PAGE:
The Deer Park: The Royal Hunting Grounds Near Copenhagen
Text and photography copyright © Simon James. All rights reserved.

Dyrehaven (in English generally referred to as 'The Deer Park') is an 11 square kilometer nature reserve to the north of Copenhagen, with a history dating back more than 300 years. The Deer Park was originally created as a private hunting ground for King Frederik III in 1669, when deer were herded into the area and then fenced in. In 1756, the park was opened to the public and it is now used for many outdoor activities.

The park hosts various species of animals as well as different kinds of terrain. However, as the name suggests, the greatest attraction is the deer. At any given time there are about 2000 deer in the park, consisting roughly of 300 Red Deer, 1700 Fallow Deer, and 100 Sika Deer.

Red Deer - these are almost two meters tall and can weigh up to 240kg. They are found throughout Europe, parts of Asia, and in northern Africa. The males have impressive antlers, nearly a meter in length; they grow at a rate of up to 2.5cm/day and are shed yearly.

Fallow Deer - this is a smaller kind of deer. The males are up to 125cm tall and weigh up to 100kg. The adults have characteristic broad flat antlers with small finger-like protruding spines. They can run at speeds of up to 45 km/h and jump up to 5 meters.

Sika Deer - these deer where introduced in Europe from Japan in the 19th century; they reach 120cm in height and weigh up to 70kg. Unlike other deer, the Sika keep their characteristic white spots into adulthood. To attract mates during the mating season, they make loud whistling calls that are heard up to 1km away.

The deer in the park are less wary of humans than most wild deer, but you should still always keep a respectable distance to prevent stressing the animals or any accidents. In an effort to keep the deer “wild” and to prevent any unfortunate close confrontations between the visitors and the wildlife, the park officials forbid feeding of the deer and will put down any animal that has lost its fear of humans.

Other Animals

The other mammals in the park are mainly nocturnal. The foxes, rabbits, stoats, and badgers are never seen by most of the parks visitors. The best chance of photographing them is at dusk or dawn, but this will require a camouflaged tent or a hide made of natural materials.

There are also over 100 species of bird that have been spotted in the park. Birds such as swans, geese, and ducks are relatively commonplace, but in rare cases one may see birds of prey such as ospreys, kestrels, hawks, and eagles.

Equipment to Bring

You should have a zoom lens of at least 300mm for photographing the deer. This will ensure that you can get full frame shots of single deer. A shorter lens may bring you too close to the subjects “comfort zone” and the deer will leave.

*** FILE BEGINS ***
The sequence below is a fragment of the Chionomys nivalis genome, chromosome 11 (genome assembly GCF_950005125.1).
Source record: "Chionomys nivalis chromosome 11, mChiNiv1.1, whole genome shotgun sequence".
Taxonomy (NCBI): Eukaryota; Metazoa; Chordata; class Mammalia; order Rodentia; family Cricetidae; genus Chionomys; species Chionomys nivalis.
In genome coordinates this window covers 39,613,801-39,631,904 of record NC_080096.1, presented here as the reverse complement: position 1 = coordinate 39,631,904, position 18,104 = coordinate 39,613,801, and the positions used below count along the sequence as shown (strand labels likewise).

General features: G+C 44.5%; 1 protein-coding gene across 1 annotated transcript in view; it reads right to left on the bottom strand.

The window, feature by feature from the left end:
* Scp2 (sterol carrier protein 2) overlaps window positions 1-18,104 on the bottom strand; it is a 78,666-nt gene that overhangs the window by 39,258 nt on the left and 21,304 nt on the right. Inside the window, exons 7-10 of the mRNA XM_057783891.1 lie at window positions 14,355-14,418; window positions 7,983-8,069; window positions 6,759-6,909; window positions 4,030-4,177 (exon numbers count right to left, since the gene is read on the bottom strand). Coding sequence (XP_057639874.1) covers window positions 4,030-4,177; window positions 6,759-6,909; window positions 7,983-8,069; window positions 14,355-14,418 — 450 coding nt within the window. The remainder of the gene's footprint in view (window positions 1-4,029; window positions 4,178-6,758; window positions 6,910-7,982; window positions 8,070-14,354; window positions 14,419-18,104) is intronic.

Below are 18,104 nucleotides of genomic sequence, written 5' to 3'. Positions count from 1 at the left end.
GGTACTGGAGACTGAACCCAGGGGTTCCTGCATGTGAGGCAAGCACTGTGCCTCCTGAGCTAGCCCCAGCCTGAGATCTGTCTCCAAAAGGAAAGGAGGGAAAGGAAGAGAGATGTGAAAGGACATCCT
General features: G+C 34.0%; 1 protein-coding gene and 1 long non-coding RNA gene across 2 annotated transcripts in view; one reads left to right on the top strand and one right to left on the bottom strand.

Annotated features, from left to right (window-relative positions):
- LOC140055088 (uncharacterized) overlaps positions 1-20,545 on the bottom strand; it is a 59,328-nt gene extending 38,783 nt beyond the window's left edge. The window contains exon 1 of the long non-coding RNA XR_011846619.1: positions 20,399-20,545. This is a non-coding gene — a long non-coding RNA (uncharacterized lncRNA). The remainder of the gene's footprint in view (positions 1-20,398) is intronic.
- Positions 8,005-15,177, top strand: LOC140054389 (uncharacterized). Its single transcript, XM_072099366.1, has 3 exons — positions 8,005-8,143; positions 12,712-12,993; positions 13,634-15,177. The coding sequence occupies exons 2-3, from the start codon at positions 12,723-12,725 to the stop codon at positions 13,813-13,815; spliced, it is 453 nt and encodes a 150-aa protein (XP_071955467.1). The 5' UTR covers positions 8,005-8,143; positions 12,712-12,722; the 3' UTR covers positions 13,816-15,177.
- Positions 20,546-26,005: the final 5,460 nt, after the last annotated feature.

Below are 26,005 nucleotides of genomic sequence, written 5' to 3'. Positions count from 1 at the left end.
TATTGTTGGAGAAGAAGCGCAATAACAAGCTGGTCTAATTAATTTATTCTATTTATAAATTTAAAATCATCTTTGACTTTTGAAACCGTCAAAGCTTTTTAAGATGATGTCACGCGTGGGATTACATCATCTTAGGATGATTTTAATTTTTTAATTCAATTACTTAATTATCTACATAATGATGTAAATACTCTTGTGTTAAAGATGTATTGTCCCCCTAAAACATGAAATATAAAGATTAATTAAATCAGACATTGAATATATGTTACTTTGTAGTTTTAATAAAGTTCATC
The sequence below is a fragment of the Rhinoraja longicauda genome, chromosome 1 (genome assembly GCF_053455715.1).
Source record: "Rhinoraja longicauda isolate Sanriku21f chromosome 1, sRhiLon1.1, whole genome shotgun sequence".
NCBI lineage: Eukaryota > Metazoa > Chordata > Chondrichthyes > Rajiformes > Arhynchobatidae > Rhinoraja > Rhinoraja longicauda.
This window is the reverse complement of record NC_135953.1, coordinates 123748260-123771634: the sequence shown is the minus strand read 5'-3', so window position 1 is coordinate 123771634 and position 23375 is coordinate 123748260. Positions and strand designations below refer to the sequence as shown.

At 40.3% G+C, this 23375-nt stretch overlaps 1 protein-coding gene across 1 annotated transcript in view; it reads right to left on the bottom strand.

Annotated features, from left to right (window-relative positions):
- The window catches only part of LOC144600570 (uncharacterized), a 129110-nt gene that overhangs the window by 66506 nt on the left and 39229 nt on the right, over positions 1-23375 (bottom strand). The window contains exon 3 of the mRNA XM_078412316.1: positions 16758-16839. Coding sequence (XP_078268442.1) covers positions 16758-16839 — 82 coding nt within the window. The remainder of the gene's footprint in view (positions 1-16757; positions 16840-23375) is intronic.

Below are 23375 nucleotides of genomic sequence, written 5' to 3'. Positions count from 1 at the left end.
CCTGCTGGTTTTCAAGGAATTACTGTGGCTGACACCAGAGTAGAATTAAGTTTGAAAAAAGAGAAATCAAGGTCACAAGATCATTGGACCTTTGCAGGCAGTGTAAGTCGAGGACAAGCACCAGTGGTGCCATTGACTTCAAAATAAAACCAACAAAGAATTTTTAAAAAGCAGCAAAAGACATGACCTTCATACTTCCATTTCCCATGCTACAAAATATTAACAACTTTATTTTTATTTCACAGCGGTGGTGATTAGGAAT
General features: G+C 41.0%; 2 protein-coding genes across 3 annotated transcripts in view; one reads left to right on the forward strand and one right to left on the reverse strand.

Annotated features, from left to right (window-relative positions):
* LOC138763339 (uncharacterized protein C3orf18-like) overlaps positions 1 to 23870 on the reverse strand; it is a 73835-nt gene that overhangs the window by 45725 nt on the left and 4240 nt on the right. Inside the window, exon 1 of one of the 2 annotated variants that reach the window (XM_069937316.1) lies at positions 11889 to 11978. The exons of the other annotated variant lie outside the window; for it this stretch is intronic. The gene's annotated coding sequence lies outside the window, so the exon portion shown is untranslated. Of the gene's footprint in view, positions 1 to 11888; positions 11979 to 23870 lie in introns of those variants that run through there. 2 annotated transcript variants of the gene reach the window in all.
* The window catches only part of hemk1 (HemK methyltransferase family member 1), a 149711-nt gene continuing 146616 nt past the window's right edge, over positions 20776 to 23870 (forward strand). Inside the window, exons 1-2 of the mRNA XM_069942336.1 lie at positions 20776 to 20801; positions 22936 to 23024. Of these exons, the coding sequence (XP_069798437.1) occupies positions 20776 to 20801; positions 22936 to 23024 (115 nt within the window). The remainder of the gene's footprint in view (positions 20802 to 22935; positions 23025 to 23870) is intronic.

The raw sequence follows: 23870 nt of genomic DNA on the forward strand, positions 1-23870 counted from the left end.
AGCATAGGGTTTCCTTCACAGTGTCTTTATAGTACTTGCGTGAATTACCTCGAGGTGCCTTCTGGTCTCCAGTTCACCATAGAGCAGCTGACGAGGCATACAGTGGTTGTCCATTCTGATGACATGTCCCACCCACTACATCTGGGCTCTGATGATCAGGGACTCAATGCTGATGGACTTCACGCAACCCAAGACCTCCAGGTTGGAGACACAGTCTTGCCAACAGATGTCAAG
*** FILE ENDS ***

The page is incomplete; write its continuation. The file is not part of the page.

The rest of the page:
As one shouldn't disturb the deer during their mating season or if they have young, the avid nature photographers are often seen with 1200mm lenses. This allows for very close-up shots without disturbing the animals.

For bird photography, you will also require a long zoom lens. A pair of good binoculars is similarly useful.

Different Times of Year

From May to June is the calving season for the deer, and about 700 are born each year. The calves are usually hiding in the tall grass until they are old enough to follow the herd.

September to October is the mating, or rutting, season for the Red Deer. The males will fight to create their own territory and gather their flock of mates.

October to November is the mating season for the Fallow Deer; the males form a flock where each deer has its own small territory. The females will approach the flock and choose their mate.

The Terrain

The park’s terrain has a lot of variation; there are large open areas, thick forest, and both flat and hilly areas. The park has areas with water, including lakes, rivers, and marshes. This variation in the terrain provides an ideal habitat for a wide range of animals.

The following areas are the best locations for photographing wildlife:

Eremitagesletten is a large open area, originally used as a hunting ground by Danish royalty. There are usually several hundred deer spread over this area. This is the best place to watch the mating rituals of the deer. This area is also ideal for landscape photography and to take photos of the birds of prey as they hunt.

Mølleåen is a river that flows through the north part of the park where one can find a rich variety of birds. In this area, one can see the kingfisher and herons hunting for fish. This forested area is the ideal place to set up one’s hide to capture the animals which hunt by the river, as-well as the nocturnal animals which come to the river to drink.

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Simon James was born in Sterling in Scotland but has lived in Denmark most of his life. He took up photography in 1998 when he became interested in nature photography. Since then, Simon has shot photos of products in a studio, at events such as weddings, and for a number of websites and companies. Today he helps run the site, which offers photo prints, free images, and photo articles, mainly within nature and wildlife photography.